I’ve decided to take part in The 1920 Club hosted by Simon at Stuck in a Book and Karen at Kaggsy’s Bookish Ramblings. Taking place between 13th and 19th April 2020, the objective is simple: to read a book published in that year and share your thoughts/review with other participants.
The book I’ve selected to read is Youth and the Bright Medusa, a collection of eight short stories by Willa Cather published in 1920 (although some of the stories had appeared in an earlier collection from 1905, The Troll Garden). I’ve enjoyed all the previous novels I’ve read by Willa Cather – My Antonia, O Pioneers! and Death Comes for the Archbishop – so I have high hopes that I’ll love her short stories too.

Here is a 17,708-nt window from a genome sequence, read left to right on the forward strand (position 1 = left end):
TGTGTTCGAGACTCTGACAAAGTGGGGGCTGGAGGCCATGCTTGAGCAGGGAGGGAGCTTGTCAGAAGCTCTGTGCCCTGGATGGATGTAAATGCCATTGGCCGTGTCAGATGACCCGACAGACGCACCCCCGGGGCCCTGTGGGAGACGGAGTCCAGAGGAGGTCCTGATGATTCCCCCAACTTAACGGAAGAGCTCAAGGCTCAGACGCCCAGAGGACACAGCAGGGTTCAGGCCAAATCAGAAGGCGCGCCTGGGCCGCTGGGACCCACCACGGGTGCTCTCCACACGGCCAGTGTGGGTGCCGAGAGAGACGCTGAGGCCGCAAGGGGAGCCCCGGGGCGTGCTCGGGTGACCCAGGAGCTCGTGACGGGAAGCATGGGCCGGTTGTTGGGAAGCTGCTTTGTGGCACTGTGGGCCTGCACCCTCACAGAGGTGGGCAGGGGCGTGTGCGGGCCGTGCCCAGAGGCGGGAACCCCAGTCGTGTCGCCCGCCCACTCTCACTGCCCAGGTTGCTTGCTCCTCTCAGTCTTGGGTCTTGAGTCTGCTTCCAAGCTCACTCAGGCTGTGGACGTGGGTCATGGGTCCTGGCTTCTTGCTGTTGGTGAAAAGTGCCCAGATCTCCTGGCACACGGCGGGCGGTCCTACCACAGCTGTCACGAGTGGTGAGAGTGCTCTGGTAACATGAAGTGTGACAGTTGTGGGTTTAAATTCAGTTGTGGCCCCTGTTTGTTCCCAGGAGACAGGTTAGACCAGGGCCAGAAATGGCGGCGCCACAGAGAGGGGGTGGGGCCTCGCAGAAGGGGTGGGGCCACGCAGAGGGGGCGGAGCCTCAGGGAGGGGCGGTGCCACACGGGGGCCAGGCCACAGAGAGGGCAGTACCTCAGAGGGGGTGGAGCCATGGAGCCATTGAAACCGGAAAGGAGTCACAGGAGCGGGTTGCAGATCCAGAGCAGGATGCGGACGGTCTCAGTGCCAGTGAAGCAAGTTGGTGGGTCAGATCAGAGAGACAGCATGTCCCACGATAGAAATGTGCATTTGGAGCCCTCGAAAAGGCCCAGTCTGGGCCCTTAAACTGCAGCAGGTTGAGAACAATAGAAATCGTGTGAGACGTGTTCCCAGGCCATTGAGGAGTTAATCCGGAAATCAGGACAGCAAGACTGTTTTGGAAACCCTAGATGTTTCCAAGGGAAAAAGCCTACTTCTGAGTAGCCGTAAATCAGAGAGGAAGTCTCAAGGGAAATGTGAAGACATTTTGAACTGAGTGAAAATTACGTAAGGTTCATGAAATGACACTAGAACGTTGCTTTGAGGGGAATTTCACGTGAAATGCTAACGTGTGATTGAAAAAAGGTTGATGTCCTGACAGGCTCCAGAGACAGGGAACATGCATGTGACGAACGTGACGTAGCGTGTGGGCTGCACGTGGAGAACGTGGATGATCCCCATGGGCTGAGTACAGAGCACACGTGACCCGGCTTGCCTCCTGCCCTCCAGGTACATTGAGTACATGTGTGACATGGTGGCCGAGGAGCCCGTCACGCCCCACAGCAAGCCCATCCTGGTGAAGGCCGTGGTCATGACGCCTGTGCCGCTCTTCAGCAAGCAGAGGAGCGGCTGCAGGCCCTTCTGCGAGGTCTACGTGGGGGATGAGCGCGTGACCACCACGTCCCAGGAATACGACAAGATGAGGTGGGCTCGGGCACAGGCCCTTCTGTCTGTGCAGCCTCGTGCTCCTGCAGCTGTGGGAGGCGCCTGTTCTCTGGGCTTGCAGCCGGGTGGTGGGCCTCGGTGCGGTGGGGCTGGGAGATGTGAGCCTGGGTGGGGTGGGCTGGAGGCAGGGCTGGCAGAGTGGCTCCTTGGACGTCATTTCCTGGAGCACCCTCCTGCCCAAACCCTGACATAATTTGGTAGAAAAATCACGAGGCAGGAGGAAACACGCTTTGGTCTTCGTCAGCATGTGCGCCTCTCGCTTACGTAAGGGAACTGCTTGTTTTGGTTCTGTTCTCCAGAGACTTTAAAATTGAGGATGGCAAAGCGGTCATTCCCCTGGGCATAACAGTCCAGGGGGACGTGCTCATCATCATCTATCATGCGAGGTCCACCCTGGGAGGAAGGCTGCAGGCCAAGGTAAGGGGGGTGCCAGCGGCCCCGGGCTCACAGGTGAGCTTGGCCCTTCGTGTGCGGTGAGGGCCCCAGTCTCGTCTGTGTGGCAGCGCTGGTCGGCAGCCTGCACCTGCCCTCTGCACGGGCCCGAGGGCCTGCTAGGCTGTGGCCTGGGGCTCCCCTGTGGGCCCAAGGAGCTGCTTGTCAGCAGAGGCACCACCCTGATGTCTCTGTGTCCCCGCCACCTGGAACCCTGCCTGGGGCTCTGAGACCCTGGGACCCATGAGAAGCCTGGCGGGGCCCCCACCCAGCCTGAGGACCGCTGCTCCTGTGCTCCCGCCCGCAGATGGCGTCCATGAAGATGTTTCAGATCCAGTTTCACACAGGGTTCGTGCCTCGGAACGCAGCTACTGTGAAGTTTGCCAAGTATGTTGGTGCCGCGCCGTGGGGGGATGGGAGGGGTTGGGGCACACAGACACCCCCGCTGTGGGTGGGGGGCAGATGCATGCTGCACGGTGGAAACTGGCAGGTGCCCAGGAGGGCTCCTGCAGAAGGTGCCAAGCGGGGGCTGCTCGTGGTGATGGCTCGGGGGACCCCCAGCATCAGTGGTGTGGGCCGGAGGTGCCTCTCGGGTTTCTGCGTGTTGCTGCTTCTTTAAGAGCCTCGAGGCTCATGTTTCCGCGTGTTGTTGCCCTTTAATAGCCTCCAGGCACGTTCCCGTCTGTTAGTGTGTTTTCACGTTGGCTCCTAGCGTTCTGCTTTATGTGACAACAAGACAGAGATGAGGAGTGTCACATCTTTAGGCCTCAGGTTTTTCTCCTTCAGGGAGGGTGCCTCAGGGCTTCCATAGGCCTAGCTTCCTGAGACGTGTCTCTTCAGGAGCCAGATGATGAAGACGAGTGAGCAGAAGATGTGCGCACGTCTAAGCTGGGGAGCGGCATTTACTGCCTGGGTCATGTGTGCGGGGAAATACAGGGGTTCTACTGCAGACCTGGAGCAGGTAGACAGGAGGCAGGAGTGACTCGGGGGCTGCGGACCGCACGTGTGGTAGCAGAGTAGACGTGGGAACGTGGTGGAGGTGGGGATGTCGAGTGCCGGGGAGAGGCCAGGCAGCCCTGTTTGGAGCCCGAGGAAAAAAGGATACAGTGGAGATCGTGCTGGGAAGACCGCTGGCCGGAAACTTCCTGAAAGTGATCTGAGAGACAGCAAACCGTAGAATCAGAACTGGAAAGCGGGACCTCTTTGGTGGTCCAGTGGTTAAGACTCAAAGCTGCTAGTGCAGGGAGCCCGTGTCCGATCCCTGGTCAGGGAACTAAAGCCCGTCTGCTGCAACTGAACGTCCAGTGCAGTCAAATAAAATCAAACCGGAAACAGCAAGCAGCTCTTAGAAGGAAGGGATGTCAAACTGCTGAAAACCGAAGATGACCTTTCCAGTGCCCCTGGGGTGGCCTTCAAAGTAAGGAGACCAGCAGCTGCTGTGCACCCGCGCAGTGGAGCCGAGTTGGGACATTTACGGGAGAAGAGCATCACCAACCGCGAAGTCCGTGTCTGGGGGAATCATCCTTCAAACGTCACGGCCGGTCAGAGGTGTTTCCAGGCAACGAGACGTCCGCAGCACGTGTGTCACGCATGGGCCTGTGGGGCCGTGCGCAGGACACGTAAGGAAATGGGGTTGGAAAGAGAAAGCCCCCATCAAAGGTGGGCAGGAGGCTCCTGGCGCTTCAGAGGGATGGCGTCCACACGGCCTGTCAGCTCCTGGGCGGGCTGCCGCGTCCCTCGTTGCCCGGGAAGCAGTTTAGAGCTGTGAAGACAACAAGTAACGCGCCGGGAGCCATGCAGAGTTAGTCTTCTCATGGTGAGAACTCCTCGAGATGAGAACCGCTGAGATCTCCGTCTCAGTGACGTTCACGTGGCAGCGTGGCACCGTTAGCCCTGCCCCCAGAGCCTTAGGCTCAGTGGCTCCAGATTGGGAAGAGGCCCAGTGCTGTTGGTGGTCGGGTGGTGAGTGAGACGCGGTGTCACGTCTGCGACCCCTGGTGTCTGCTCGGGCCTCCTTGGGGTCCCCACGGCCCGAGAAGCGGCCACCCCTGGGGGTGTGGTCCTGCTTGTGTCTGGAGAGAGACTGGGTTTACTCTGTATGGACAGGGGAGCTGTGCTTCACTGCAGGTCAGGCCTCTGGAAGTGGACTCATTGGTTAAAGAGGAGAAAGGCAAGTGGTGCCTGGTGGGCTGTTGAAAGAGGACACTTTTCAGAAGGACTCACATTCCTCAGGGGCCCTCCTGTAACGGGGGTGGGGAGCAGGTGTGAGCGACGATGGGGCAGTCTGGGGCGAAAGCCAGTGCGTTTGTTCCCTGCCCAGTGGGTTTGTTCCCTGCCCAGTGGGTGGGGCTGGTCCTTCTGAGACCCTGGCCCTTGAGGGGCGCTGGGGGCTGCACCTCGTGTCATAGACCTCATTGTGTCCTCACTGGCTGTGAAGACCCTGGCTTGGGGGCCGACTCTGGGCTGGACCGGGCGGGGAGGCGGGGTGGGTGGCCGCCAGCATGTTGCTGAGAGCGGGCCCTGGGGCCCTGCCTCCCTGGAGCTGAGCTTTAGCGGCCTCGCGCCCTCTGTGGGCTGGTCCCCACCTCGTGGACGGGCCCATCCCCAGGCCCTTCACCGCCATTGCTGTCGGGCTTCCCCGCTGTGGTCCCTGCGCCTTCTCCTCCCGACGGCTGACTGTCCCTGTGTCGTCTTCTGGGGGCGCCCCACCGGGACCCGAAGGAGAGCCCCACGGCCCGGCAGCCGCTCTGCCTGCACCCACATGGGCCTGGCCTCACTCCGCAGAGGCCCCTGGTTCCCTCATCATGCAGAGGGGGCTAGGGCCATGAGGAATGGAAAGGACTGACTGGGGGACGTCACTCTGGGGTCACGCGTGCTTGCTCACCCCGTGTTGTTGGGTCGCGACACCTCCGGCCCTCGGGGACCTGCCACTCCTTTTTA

‘Paul had just come in to dress for dinner; he sank into a chair, weak in the knees, and clasped his head in his hands. It was to be worse than jail, even; the tepid waters of Cordelia Street were to close over him finally and forever. The grey monotony stretched before him in hopeless, unrelieved years; Sabbath-school, Young People’s Meeting, the yellow-papered room, the damp dish-towels; it all rushed back upon him with sickening vividness.’ (Excerpt from ‘Paul’s Case’)